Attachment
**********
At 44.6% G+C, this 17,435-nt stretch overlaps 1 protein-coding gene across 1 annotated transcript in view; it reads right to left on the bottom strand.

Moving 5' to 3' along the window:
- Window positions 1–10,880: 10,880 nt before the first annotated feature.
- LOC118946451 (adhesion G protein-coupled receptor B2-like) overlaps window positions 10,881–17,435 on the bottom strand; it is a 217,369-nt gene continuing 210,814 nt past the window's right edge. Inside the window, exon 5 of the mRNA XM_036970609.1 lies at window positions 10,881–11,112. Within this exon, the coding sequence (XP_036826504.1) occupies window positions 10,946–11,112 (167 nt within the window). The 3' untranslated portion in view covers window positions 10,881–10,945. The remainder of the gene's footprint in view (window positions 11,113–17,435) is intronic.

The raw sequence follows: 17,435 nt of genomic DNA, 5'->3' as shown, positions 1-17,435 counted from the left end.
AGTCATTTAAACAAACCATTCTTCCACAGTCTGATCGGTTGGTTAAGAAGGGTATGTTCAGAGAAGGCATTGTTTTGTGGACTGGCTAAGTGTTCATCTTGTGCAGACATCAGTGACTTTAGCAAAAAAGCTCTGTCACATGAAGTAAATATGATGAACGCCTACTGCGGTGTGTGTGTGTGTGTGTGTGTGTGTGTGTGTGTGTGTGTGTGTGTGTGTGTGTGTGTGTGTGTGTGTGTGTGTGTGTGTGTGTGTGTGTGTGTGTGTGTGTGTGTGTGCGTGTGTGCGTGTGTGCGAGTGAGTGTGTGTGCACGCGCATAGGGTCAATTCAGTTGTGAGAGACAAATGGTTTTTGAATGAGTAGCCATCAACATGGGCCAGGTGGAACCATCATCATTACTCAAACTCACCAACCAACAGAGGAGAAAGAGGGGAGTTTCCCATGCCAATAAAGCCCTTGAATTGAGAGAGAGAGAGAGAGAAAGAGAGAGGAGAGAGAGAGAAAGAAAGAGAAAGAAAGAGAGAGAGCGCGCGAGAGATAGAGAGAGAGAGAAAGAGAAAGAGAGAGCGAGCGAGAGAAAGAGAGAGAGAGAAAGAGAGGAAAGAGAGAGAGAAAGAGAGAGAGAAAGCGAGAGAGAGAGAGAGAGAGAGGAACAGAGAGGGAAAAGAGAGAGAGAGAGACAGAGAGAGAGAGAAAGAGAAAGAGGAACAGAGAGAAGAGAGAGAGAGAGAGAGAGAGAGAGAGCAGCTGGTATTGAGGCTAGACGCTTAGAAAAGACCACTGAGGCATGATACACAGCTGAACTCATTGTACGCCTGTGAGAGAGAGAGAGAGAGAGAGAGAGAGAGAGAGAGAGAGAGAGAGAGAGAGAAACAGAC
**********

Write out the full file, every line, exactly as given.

At 44.6% G+C, this 17,435-nt stretch overlaps 1 protein-coding gene across 1 annotated transcript in view; it reads right to left on the bottom strand.

Moving 5' to 3' along the window:
- Window positions 1–10,880: 10,880 nt before the first annotated feature.
- LOC118946451 (adhesion G protein-coupled receptor B2-like) overlaps window positions 10,881–17,435 on the bottom strand; it is a 217,369-nt gene continuing 210,814 nt past the window's right edge. Inside the window, exon 5 of the mRNA XM_036970609.1 lies at window positions 10,881–11,112. Within this exon, the coding sequence (XP_036826504.1) occupies window positions 10,946–11,112 (167 nt within the window). The 3' untranslated portion in view covers window positions 10,881–10,945. The remainder of the gene's footprint in view (window positions 11,113–17,435) is intronic.

The raw sequence follows: 17,435 nt of genomic DNA, 5'->3' as shown, positions 1-17,435 counted from the left end.
AGTCATTTAAACAAACCATTCTTCCACAGTCTGATCGGTTGGTTAAGAAGGGTATGTTCAGAGAAGGCATTGTTTTGTGGACTGGCTAAGTGTTCATCTTGTGCAGACATCAGTGACTTTAGCAAAAAAGCTCTGTCACATGAAGTAAATATGATGAACGCCTACTGCGGTGTGTGTGTGTGTGTGTGTGTGTGTGTGTGTGTGTGTGTGTGTGTGTGTGTGTGTGTGTGTGTGTGTGTGTGTGTGTGTGTGTGTGTGTGTGTGTGTGTGTGTGTGTGCGTGTGTGCGTGTGTGCGAGTGAGTGTGTGTGCACGCGCATAGGGTCAATTCAGTTGTGAGAGACAAATGGTTTTTGAATGAGTAGCCATCAACATGGGCCAGGTGGAACCATCATCATTACTCAAACTCACCAACCAACAGAGGAGAAAGAGGGGAGTTTCCCATGCCAATAAAGCCCTTGAATTGAGAGAGAGAGAGAGAGAAAGAGAGAGGAGAGAGAGAGAAAGAAAGAGAAAGAAAGAGAGAGAGCGCGCGAGAGATAGAGAGAGAGAGAAAGAGAAAGAGAGAGCGAGCGAGAGAAAGAGAGAGAGAGAAAGAGAGGAAAGAGAGAGAGAAAGAGAGAGAGAAAGCGAGAGAGAGAGAGAGAGAGAGGAACAGAGAGGGAAAAGAGAGAGAGAGAGACAGAGAGAGAGAGAAAGAGAAAGAGGAACAGAGAGAAGAGAGAGAGAGAGAGAGAGAGAGAGAGCAGCTGGTATTGAGGCTAGACGCTTAGAAAAGACCACTGAGGCATGATACACAGCTGAACTCATTGTACGCCTGTGAGAGAGAGAGAGAGAGAGAGAGAGAGAGAGAGAGAGAGAGAGAGAGAGAGAAACAGAC